Called “A legend in the Midwest” by the Winnipeg Folk Festival; a performer “Who can sing, really sing” by Diane Sawyer of ABC-TV; and whose songs are “Damn good and so are you” by Pete Seeger; Charlie Maguire may be as much in the tradition of photographer Robert Capa, as his own musical roots in the Woody Guthrie tradition. Capa said, “If your pictures are not good enough, you are not close enough.” Guthrie described his songwriting as being like “A photographer without a camera.” Like Capa and Guthrie, Charlie Maguire uses the same close-up methods for his subjects when he writes songs about them.
Charlie has written songs about migrant labor as a VISTA volunteer, and the alienation of old age in his life-long work with elders. He has sailed the Great Lakes mirroring the job of a Third Mate on the bridges of huge grain and iron ore carriers well as an “ordinary seaman” on the slippery decks of a U.S. Coast Guard icebreaker. Both of these opportunities brought a fresh look at the conditions of modern working life on the U.S. Great Lakes. He has donned the uniform of the U.S. National Park Service ranger as the first and only “Singing Ranger” in the history of the service, training in the Grand Canyon and subsequently writing 24 award-winning songs about the Mississippi River. His work with the Minnesota Department of Natural Resources as “Centennial Troubadour” was so compelling it raised the awareness of women actually gainfully employed in conservation as far back as 1903. That research and writing led in part to the construction of the Mary Gibbs Headwaters Visitor Center at Itasca State Park, honoring Ms. Gibbs, as the first woman park manager in the history of the United States.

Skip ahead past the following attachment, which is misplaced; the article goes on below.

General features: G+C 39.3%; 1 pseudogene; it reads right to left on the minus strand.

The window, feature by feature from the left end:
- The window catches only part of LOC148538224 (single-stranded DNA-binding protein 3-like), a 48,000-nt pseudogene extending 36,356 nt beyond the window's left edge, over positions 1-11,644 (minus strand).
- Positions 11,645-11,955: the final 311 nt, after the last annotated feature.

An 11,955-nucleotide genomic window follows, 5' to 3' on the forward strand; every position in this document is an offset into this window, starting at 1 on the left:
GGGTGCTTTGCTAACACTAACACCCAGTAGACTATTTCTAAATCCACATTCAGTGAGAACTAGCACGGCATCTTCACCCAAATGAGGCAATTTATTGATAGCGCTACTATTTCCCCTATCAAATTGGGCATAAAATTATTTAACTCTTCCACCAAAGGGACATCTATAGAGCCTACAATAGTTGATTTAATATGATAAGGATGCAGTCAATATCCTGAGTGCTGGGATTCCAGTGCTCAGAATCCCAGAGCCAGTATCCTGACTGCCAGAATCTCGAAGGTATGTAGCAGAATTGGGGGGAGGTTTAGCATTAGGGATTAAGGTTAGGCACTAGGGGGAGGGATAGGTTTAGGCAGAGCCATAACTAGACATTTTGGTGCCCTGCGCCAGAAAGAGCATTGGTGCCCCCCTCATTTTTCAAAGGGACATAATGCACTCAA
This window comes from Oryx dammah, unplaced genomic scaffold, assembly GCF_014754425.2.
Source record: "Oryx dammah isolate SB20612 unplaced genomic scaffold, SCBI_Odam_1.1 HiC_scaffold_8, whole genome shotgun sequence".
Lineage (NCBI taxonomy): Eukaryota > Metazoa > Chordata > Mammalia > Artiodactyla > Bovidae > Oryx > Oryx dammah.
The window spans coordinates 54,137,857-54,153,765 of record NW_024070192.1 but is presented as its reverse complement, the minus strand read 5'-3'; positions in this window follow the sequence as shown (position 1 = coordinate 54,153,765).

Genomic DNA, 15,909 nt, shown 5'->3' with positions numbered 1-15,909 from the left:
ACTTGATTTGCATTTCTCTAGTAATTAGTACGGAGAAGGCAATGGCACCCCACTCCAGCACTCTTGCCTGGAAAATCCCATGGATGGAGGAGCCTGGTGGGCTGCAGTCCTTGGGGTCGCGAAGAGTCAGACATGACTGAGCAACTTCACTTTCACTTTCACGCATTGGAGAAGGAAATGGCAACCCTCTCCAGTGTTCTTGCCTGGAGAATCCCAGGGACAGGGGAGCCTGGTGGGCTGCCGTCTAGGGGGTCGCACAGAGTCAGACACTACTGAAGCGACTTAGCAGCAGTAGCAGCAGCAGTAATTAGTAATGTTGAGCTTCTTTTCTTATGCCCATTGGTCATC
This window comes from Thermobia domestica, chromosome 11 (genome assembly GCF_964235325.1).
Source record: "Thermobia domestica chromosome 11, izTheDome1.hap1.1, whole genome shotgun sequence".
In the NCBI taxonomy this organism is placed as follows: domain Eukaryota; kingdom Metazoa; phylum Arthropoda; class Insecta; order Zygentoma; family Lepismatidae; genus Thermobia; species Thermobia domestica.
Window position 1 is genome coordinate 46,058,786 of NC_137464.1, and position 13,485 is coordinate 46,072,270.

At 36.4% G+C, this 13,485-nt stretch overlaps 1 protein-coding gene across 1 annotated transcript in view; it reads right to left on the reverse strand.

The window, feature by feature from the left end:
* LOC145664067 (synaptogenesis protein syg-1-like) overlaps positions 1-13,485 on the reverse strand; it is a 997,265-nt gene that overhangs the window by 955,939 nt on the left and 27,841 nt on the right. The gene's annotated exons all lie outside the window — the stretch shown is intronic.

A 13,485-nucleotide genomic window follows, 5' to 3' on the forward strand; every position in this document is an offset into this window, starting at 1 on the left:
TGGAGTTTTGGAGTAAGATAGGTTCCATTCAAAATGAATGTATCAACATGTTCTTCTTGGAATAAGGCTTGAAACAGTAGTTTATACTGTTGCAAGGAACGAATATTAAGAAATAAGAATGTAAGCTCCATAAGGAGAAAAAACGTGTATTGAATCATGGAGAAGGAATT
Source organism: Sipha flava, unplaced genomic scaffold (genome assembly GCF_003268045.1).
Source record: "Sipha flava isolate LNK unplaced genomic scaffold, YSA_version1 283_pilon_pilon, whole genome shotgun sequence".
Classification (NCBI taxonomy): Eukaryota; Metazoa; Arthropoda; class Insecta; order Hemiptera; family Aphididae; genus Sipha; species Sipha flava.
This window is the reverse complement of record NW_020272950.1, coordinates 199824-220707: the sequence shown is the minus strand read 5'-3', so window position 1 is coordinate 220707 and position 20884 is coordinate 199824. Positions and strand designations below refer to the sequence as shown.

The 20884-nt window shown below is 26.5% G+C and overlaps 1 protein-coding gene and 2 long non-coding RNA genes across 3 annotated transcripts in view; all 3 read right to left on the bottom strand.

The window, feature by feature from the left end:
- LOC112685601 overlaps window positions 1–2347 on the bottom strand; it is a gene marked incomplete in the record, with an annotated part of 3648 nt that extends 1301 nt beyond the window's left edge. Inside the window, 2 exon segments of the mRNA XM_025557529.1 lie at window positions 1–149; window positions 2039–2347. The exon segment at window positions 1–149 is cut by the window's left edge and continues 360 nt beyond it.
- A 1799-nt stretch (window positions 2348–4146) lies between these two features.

Maguire is a native of upstate New York, and was mentored by Seeger, Lee Hays, and Marjorie Guthrie. His eyes and ears for a good story rest in his belief that songs containing real drama experienced close up, whether tragic or uplifting, not only inspire the listener but have a power to change — as well as comfort and heal people. Recently as an artist-in-residence contractor at the Minnesota Veterans Home, Charlie’s way of using music and photography to forge answers to social problems, recently led to an award-winning suicide prevention program for U.S. Veterans and returned military personnel. Since it’s inception there three years ago, “OSS: Operation Sight And Sound” has had a zero suicide rate for those veterans involved in the program that practices songwriting, and photography in service to the greater community.
Photo by Cheryl Walsh Bellville